Find this Story

Print, a form you can hold

Wireless download to your Amazon Kindle

Look for a summary or analysis of this Story.

Enjoy this? Share it!

"The Christian"
by [?]

BY JULIA TRUITT BISHOP.

If one may judge by the effect it has produced in arousing a storm of criticism, the book of the year is undoubtedly “The Christian,” by Hall Caine. Not only the book of the year, perhaps, but of more years than one cares to count, for of books worth reading or remembering, there has been the fewest number within these latter days. And it must be conceded, in the beginning, that Hall Caine has written a book–a live book–and that no one will dissect it without finding blood on his rapier’s point.

As for the critics themselves, they have had much to say, after their fashions, and have wasted vast quantities of good ink in giving the author of “The Christian” meanings which he never meant. One of them has found that John Storm was intended to represent Christ himself, come back to earth in this most unbelieving Nineteenth century; a construction which seems to have been as far as possible from anything that was in the novelist’s thought. Another finds the plot weak and the motif–it is the custom to use French in this connection–strained; and can endure nothing in the book but Glory, who is “altogether delightful.” Still another is furious because of the “nurses’ ball,” and thinks it is reflection upon the whole sisterhood of trained nurses; and there are others who cannot recover from that still further insult to the sisterhood conveyed in the fact that Polly was a nurse.

I have read the criticisms–all I could find–with weariness of spirit, and have felt that the real meaning of the author lay deeper than any of these shallow comments could reach. What difference does it make whether Polly was or was not a trained nurse? The real thing at issue was this–that she was a woman, ruined and played with and tossed aside. For this book is, above all, an earnest book, with bitter protest and lofty purpose running through it, and in such a light as this the paltry errors sink into nothingness. Hall Caine has had something to say to the world, and has said it. The world has waited long enough for a writer with a message. When it comes, let the space-writers and all the horde of small spirits retire for a little while, or go on sounding the praises of this or that “society novel” by Mrs. Van Kortland Van Kordtland, or other of that ilk.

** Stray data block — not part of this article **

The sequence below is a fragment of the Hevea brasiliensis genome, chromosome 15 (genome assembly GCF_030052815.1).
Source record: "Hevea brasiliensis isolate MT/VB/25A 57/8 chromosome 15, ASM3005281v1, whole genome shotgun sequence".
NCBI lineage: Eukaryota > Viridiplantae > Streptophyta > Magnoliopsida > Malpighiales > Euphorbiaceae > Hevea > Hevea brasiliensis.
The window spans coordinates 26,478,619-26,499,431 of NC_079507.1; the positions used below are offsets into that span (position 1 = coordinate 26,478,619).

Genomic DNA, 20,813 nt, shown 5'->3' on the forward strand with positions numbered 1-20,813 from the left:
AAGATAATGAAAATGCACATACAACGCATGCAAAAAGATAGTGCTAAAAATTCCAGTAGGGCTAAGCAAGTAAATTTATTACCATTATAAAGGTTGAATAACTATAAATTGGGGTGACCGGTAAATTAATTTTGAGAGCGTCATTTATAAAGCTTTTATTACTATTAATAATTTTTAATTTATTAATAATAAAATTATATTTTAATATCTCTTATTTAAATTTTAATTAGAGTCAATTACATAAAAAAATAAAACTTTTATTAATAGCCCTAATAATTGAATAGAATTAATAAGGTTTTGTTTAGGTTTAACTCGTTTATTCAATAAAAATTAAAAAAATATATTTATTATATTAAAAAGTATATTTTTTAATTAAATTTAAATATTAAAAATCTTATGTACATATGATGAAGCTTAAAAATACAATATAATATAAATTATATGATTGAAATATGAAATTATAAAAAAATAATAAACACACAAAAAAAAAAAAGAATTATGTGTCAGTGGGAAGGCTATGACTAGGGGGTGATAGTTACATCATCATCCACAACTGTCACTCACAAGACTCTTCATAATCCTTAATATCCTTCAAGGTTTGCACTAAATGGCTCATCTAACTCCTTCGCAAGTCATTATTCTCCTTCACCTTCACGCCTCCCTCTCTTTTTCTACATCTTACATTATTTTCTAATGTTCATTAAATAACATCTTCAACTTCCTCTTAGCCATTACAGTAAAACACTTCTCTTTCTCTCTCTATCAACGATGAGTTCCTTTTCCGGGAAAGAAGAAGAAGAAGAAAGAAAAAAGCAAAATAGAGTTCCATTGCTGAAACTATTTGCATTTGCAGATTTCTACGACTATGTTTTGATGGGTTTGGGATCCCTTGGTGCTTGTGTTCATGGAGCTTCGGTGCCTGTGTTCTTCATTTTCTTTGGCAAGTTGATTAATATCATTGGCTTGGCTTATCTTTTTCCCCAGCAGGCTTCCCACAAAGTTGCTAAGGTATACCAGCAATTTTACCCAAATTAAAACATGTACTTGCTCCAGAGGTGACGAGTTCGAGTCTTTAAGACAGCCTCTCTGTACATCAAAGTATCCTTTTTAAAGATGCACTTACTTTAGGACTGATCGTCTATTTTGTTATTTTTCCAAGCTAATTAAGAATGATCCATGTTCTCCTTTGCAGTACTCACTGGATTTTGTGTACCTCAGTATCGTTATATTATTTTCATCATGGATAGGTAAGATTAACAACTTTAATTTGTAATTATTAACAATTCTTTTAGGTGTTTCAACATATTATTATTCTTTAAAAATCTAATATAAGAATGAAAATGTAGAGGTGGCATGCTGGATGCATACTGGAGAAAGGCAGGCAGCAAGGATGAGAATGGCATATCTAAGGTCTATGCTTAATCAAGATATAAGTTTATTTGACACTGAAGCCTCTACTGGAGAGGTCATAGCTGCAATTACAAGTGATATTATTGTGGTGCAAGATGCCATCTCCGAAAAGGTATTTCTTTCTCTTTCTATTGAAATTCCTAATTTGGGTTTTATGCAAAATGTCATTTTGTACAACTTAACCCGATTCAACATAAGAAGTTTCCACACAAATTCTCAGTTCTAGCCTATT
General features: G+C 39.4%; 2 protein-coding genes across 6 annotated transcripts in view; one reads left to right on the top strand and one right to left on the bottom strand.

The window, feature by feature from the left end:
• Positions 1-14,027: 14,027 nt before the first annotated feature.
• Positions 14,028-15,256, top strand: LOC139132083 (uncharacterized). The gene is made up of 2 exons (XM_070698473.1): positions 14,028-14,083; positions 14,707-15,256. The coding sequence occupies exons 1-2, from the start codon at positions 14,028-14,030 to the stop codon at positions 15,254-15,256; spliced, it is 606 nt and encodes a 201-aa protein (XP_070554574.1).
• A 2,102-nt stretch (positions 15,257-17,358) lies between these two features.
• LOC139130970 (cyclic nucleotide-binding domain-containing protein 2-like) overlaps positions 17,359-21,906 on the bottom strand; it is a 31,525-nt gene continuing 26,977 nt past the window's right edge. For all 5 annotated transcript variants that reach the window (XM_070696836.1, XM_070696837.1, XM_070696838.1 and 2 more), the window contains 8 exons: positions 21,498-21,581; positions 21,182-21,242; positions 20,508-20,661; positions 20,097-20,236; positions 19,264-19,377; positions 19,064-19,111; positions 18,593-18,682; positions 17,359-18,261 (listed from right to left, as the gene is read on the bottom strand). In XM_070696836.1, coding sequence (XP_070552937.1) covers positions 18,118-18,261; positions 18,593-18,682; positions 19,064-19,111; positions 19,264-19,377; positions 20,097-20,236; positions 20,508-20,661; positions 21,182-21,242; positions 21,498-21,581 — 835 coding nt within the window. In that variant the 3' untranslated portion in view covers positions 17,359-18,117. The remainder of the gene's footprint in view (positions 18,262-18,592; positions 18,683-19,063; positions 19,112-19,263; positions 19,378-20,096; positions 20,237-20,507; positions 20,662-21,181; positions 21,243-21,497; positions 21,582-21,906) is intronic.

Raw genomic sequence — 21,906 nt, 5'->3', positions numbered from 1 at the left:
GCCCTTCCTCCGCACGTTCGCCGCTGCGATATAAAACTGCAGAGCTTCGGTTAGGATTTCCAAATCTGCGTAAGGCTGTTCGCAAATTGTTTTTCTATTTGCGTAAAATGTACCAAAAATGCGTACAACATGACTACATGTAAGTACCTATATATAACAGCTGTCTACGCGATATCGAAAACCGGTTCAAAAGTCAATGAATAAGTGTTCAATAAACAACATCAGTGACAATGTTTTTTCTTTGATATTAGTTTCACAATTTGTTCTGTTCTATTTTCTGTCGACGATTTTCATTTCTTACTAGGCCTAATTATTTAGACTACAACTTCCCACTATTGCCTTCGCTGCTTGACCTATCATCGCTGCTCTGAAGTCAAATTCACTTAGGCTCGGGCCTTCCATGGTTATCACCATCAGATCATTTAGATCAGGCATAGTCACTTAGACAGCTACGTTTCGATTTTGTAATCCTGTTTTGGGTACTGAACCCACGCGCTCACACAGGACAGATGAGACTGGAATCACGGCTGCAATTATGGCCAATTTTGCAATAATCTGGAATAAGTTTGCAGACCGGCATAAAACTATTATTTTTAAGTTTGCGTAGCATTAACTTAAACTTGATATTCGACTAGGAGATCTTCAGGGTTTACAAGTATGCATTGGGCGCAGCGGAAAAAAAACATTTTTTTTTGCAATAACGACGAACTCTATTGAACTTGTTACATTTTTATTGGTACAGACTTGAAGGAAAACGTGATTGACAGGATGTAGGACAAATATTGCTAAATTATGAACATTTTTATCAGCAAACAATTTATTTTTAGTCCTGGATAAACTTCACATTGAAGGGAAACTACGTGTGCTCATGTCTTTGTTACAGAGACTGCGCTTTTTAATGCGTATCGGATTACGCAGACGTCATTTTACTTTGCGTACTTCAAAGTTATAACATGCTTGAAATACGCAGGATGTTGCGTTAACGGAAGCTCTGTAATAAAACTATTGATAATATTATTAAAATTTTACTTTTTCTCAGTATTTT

And while there may be lay-figures in the book, as has been charged, the people around whom the interest centers are so terribly real that they cannot stay in the book. They come out of it, and become part of our lives. Glory is a vivid creature, with her moods and fancies, her dual nature, with the one side of her in love with John Storm and his work, and the other side–and so much the stronger side, alas! in love with the world, and filled with merry, buoyant life. One follows her through every step of her course, and feels the moral deterioration coming upon her so gradually and yet so surely. Splendid, wholesome, Glory, pure-eyed and frank-hearted, going through the wild rout of music-halls and theatrical successes, suggestive songs, Derby days and midnight suppers; one follows her with dread as though she were the child of a loved friend, and finds the smell of fire gathering upon her garments. Nothing could so show Hall Caine’s art as this. If he had written nothing else worth reading, Glory should make him immortal, for this sweet, wild nature is more a living being to us than many whom we meet every day.

But the real character of the book is John Storm, one of the finest portrayals that the English language has yet given to fiction; a Christian, but not Christ. Nothing could be more human than this man, full of faults, and yet so earnest, so brave, so intense. His love for Glory is the dominant feeling that leads him into many strange paths, for he loves as intensely as he works; but above even this he is a Christian, and trying to do the work of Christ. How natural it is that a man like this, filled with enthusiasm and eager to begin work among the poor and the suffering, should find the shallow hypocrisies and shams of a fashionable church abhorrent to his soul. And the asceticism of the Brotherhood was as far from the possibilities of this man as long-faced and comfortable hypocrisy would have been. It was the fall of poor, ignorant Polly that gave him his life-work; and the discharge of the girl from her position in the hospital, while the man who had accomplished her ruin remained a member of the Board which presided over the destinies of that same hospital.